Kansas City, Kansas: Bonds Revoked in Mortgage Fraud Case: Wildor Washington, Jr. and Victoria Bennett were charged in November 2007 in an indictment alleging that Washington, Bennett and four co-defendants took part in a mortgage fraud scheme through businesses Washington owned including Heritage Financial Investments, Legacy Enterprises, B&L Custom Development and Liberty Escrow. According to the indictment, Hamilton and the conspirators prepared fraudulent loan applications and submitted them to lenders in Kansas, Texas, Ohio, Missouri and Michigan.

On Nov. 8, 2007, Washington and Bennett were released on bond subject to conditions including a prohibition against taking part in any illegal activities while on release. Subsequently, investigators obtained evidence that while on release Washington and Bennett were involved in further incidents of bank fraud and conspiracy to commit mail and wire fraud. Hence the two were taken into custody after their bonds were revoked.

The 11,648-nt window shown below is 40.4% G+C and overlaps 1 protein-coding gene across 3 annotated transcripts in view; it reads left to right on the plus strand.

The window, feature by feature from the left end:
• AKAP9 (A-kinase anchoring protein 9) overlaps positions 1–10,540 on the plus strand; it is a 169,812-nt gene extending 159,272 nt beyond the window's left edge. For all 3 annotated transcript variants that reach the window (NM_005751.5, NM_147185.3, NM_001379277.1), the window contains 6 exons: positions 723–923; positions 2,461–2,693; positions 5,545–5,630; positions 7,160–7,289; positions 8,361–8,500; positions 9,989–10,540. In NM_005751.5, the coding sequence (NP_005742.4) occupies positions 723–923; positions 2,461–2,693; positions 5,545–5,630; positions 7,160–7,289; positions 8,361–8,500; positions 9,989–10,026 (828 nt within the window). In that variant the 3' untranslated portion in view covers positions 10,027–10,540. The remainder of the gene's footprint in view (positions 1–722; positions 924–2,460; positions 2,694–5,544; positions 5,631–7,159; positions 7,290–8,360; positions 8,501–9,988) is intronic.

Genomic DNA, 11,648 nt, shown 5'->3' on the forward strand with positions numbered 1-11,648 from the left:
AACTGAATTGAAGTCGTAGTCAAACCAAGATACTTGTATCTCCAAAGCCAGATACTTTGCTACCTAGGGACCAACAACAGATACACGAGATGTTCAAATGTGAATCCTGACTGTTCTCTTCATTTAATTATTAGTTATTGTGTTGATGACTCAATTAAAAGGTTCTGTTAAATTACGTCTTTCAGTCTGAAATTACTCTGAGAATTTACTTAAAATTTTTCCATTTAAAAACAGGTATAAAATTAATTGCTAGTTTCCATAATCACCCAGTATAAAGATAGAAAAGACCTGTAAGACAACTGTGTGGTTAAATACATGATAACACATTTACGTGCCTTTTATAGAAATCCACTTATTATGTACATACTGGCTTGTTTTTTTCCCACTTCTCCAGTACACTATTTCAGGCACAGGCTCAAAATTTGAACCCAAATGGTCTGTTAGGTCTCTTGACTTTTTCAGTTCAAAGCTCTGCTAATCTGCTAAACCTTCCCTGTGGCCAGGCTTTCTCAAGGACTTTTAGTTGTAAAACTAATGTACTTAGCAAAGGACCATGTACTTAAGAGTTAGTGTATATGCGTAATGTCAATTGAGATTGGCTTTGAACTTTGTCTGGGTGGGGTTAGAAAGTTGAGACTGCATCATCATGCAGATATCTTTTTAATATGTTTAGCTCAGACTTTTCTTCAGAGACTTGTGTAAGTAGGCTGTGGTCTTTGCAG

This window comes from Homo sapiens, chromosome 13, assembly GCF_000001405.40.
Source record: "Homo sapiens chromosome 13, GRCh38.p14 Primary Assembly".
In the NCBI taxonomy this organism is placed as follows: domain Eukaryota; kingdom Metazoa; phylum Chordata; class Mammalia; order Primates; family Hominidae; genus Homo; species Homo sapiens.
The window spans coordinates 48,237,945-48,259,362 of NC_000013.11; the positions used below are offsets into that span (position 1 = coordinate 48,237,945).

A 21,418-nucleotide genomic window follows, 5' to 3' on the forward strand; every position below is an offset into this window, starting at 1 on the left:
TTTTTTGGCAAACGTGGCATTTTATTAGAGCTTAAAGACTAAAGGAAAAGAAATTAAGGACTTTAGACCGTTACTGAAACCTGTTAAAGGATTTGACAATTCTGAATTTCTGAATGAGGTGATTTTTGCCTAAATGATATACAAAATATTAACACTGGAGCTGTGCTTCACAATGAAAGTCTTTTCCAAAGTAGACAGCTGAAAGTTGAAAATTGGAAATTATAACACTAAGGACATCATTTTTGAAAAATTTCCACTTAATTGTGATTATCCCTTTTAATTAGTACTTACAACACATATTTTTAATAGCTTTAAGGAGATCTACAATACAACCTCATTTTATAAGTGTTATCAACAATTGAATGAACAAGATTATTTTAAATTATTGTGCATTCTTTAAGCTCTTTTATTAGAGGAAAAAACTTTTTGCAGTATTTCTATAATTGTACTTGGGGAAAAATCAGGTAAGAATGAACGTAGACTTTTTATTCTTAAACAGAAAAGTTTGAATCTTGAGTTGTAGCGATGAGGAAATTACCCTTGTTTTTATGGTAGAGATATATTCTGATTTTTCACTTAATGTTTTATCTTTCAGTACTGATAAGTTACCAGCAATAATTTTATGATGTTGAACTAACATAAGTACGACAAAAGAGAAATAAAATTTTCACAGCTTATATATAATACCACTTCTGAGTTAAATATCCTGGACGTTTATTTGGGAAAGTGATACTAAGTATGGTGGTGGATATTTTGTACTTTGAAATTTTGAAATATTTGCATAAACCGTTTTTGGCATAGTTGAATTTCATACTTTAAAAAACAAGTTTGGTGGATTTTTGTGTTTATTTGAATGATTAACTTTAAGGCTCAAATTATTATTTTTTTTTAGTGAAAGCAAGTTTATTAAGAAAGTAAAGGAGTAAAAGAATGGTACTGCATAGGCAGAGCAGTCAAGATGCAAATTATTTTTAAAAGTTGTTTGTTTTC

Minnesota: Real Estate Owners Plead Guilty to Mortgage Fraud: Jonathan Edward Helgason, 45, Chisago City, and Thomas Joseph Balko, 37, Rogers, along with their company, TJ Waconia LLC, entered their guilty pleas to a scheme involving at least 162 properties, principally in north Minneapolis, and mortgage proceeds of approximately $35 million.